Thomas Hayman, the Artist Behind France-Amérique’s Neo-Vintage Esthetic

Thomas Hayman dreamed of designing cars. But after finding more affinity with the arts than the sciences, he became an illustrator. Throughout his career, he has created posters for the Printemps department stores, the French space agency and the last album by French singer Benjamin Biolay, and had his retro drawings published in Le Nouvel Observateur, Les Echos, America and the Sunday Times Travel Magazine. The half-French, half-Welsh, Parisian artist is just 32, and has been designing the covers for France-Amérique since January. We sat down with him to find out more.

France-Amérique: How do you come up with ideas for the magazine covers?

Thomas Hayman: It depends on the issue. I sometimes receive very precise commissions based on certain key visual elements such as books, a bookstore, and a spiritual atmosphere for the January cover, for example. I had more freedom on the March cover. I was just given a theme: the success of French TV shows in the United States. I thought of how I could Americanize French series and came up with the idea of a U.S.-style cinema with Le Bureau des légendes [The Bureau], Baron Noir, and Call My Agent! advertised on the marquee. It was a simple, easily understandable idea. In terms of color, I wanted to give it a retro look that conjured up 1940s American thrillers and movies from the French New Wave, while retaining a modern aspect with contemporary cars. I work on a computer with Photoshop and Illustrator, which allows me to easily edit and touch up the images. I also use After Effects to add grain and texture, for example, and lines surrounding certain elements to create a double exposure effect.

March 2021
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A neo-vintage esthetic is very present in your work. It’s almost like looking at old posters…

I try to create something halfway between the past and the present, vintage and modern. I draw a lot of my inspiration from 1940s and 1970s advertising and tourism posters, which used a printing technique that creates contours around everything. I love the imperfections of these posters and try to reproduce them in my own work.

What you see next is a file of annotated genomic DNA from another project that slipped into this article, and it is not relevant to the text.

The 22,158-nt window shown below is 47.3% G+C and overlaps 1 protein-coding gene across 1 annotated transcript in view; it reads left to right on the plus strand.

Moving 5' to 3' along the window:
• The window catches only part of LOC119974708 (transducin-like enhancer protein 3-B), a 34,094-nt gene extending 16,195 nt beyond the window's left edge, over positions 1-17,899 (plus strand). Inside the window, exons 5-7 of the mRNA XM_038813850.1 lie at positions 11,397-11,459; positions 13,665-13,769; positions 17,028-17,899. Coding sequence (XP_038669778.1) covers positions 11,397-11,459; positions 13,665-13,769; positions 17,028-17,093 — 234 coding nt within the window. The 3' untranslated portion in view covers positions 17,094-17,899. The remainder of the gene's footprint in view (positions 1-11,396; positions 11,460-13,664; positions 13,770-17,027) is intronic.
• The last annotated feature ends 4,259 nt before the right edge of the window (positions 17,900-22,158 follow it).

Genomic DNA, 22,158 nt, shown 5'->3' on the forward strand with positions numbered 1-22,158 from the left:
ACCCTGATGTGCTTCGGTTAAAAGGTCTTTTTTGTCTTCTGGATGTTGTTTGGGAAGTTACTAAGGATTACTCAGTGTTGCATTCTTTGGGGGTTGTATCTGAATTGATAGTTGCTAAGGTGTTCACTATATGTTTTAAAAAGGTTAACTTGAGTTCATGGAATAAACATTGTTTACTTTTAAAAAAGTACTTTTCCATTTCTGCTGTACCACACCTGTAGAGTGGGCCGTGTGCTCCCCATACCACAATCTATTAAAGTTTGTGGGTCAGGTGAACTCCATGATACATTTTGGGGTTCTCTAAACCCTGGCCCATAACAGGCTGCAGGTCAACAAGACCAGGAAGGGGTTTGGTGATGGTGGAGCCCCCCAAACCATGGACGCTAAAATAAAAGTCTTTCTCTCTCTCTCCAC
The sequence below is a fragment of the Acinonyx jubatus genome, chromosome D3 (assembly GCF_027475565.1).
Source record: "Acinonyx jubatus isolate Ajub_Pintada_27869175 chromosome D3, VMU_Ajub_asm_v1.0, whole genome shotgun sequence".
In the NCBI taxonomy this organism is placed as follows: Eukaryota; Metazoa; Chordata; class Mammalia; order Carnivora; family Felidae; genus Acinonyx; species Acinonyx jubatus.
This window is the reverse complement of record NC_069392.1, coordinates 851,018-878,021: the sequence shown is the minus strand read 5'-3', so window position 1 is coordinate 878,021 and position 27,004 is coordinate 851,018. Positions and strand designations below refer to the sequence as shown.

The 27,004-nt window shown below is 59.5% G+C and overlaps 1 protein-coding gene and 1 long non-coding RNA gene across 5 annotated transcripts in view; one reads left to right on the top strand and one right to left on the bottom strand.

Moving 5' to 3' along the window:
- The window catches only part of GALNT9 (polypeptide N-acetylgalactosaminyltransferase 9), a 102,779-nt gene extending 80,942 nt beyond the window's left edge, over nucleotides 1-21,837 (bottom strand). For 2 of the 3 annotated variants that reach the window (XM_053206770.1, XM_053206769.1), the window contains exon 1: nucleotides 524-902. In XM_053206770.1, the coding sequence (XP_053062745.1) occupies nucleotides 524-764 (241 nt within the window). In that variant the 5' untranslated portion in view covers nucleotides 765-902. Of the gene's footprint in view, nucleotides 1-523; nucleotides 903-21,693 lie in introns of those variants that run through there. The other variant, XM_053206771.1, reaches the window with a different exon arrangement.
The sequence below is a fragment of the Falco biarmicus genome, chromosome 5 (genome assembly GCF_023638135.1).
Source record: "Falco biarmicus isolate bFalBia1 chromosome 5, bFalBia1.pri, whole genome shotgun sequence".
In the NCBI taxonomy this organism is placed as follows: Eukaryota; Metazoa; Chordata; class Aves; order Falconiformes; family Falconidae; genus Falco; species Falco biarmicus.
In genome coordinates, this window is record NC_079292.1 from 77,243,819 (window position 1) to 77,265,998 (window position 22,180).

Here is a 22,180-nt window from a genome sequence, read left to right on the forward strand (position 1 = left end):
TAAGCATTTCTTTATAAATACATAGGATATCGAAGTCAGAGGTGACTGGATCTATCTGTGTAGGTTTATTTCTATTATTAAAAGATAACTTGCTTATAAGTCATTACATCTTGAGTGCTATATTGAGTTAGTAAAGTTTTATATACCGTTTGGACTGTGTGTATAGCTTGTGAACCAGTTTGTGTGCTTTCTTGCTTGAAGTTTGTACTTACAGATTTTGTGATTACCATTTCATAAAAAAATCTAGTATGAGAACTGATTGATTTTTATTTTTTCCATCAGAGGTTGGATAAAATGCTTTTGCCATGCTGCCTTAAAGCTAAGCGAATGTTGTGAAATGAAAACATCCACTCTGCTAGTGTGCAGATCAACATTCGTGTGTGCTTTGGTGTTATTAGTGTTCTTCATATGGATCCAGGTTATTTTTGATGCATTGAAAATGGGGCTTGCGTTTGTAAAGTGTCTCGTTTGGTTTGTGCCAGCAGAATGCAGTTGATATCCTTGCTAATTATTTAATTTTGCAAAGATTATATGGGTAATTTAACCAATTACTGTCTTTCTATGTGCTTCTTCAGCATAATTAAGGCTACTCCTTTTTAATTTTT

What are your other sources of inspiration?

I love Japanese etchings and how artists would symbolize things. When you look closely you can see quite simple geometric shapes, but when you move farther away, a complex, realistic image appears. I also like Félix Vallotton, the Impressionists, and Alex Colville, a Canadian painter whose meticulous, cleverly chosen colors and compositions inspire me a lot. Then there is Hopper, of course, as well as Hockney and American hyperrealism.

January 2021
February 2021

How did you become an illustrator?

When I was little, I used to draw lots of cars. I originally wanted to work as an automobile designer! I then realized you had to be good at math and went off the idea. But drawing has always been my passion. I started studying art in high school in Paris, and became interested in art history, painting, and graphics. I then studied for a BTS technical diploma in visual and multimedia communication before taking up illustration for two years at the London College of Communication. After I graduated, during the 2007 crisis, I spent three years unemployed. I used this time to teach myself motion design, as a former teacher had told me there were lots of jobs in this field. I then spent five years animating numbers and percentages for banks, public work companies, and major French CAC 40-listed companies. It wasn’t very creative to say the least! An agent ended up noticing my illustration work and offered to represent me. Now I make my living from my illustrations!

What is your relationship with the United States?

I went to Florida when I was nine or ten, and I only remember Disney World! My vision of the United States is therefore one of fantasy because I only know it through its cinema. I recently watched American Honey; it was so beautiful. Movies give us an overall idea of America. I would like to go back to compare my illustrations to the reality of the country.

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